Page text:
Areas of Expertisecannabis taxes dynamic scoring e-commerce taxes education tax credits emerging trends in state tax policy state and federal gas tax supply-side economics
Carl is the research director at ITEP, where he has worked since 2008. Carl works on a wide range of issues related to both state and federal tax policy. He has advised policymakers, researchers, and advocates on tax policy issues in nearly every state. Much of his work relates to the link between taxes and economic growth, and the shortcomings of dynamic scoring and supply-side economic theories.
Carl is a leading expert on the funding of transportation infrastructure. His analyses of state and federal gas tax policy have helped to illuminate why the nation’s infrastructure revenues are insufficient, and how gas taxes could be reformed to improve their long-run sustainability.
As ITEP’s research director, Carl is responsible for exploring new and emerging trends in tax policy. In this role, he has authored reports on proposals to legalize and tax cannabis sales, to implement vehicle-miles-traveled taxes, to update the tax treatment of the “gig economy,” and to improve the enforcement of sales taxes as they relate to online shopping.
Carl has also conducted extensive research into private school tax credits. That research helped reveal the profitable tax shelters that these credits created for some upper-income donors to private schools and contributed to the creation of a new IRS regulation cracking down on those shelters.
Prior to assuming the role of research director, Carl worked as an analyst for ITEP and used its proprietary microsimulation tax model to perform tax incidence and revenue analyses for lawmakers and advocates across the country. Carl also previously worked as part of the State Economic Issues team at AARP. He holds bachelor’s degrees in both economics and political science from Virginia Tech and a Master’s in Public Policy from George Washington University.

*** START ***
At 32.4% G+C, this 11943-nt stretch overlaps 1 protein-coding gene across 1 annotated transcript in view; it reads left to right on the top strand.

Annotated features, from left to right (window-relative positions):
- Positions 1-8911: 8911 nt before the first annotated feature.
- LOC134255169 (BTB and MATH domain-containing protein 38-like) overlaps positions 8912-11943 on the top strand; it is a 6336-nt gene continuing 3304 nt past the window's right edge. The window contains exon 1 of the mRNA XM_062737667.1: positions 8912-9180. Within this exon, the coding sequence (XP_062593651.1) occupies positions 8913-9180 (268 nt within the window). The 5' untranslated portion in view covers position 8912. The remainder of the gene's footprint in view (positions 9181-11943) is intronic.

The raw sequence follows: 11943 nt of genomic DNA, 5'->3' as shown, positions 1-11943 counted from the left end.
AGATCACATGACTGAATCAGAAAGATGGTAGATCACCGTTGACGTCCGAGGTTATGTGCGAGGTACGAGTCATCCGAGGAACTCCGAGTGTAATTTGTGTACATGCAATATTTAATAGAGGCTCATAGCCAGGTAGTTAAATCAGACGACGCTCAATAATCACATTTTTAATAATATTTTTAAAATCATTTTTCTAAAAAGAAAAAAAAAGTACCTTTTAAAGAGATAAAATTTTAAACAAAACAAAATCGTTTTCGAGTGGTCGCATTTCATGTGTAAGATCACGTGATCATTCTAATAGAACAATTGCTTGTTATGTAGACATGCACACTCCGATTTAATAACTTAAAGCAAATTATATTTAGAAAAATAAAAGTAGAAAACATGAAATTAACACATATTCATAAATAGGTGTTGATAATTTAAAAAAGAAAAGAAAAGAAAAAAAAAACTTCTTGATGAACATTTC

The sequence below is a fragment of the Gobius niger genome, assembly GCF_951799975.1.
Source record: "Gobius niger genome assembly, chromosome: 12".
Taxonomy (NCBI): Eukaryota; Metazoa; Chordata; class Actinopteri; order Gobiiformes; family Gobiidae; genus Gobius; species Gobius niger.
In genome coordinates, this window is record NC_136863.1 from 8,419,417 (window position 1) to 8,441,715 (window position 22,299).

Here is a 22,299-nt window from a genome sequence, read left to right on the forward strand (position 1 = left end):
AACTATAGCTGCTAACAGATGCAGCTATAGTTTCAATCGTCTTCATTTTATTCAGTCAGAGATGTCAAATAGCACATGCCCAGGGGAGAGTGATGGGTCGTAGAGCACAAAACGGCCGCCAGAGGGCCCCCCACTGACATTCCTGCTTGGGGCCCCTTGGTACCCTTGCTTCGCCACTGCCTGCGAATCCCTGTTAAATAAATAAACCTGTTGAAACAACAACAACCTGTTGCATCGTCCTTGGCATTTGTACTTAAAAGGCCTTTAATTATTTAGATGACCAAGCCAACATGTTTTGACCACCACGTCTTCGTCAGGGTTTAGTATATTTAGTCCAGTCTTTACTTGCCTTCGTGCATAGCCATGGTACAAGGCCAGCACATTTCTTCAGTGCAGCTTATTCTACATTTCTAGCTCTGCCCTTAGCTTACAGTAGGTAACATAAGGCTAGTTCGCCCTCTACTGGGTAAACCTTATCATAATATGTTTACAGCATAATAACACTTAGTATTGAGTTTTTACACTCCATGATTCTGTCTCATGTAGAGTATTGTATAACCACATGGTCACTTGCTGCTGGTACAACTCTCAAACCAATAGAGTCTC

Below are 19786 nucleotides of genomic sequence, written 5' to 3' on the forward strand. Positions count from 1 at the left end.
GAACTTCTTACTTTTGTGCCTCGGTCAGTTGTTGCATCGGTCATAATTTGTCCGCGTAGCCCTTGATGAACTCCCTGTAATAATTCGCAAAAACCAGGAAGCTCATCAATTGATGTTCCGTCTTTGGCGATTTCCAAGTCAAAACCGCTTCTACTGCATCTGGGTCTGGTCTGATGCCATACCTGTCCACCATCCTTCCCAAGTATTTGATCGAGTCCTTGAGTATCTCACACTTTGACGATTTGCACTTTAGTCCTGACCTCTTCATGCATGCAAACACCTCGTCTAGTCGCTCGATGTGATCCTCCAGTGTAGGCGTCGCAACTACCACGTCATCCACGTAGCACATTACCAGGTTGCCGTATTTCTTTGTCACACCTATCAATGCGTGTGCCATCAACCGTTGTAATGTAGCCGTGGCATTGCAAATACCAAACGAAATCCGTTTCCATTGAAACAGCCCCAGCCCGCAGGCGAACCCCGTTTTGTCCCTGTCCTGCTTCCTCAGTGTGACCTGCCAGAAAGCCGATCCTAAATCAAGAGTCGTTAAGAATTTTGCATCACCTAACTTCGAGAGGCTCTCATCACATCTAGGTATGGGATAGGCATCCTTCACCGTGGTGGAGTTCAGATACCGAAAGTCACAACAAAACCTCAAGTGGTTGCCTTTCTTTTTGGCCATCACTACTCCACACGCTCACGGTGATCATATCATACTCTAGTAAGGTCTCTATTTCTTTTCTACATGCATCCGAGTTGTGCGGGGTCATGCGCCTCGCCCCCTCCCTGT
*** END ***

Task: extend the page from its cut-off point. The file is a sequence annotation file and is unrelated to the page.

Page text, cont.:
Follow Carl on Twitter @carlpdaviscarl at itep.org
Recent Publications and Posts view more
Attacks on Voting Rights, Secret Tax-Cut Negotiations in Arizona Reflect Broader Trend to Undermine Democracy
The onslaught of news about multiple states introducing or passing legislation to make it harder to vote is a clear signal that our democracy is in crisis. Decades of policymaking and judicial rulings have created a system in which the voices of the wealthy and powerful have more weight, and some lawmakers are determined to further rig the system and keep it that way.
In 2018, Arizona teachers took part in a national wave of teacher walkouts, protesting inadequate education funding and some of the lowest teacher pay in the nation—direct results of the state’s penchant for deep tax cuts and its decision to levy some of the lowest tax rates in the country on high-income families.
Media Mentions view more
But according to Carl Davis, research director at the Institute on Taxation and Economic Policy, no one is swimming in…
There's no debate that the SALT deduction goes mostly to wealthier taxpayers. About 85% of its benefits accrue to the…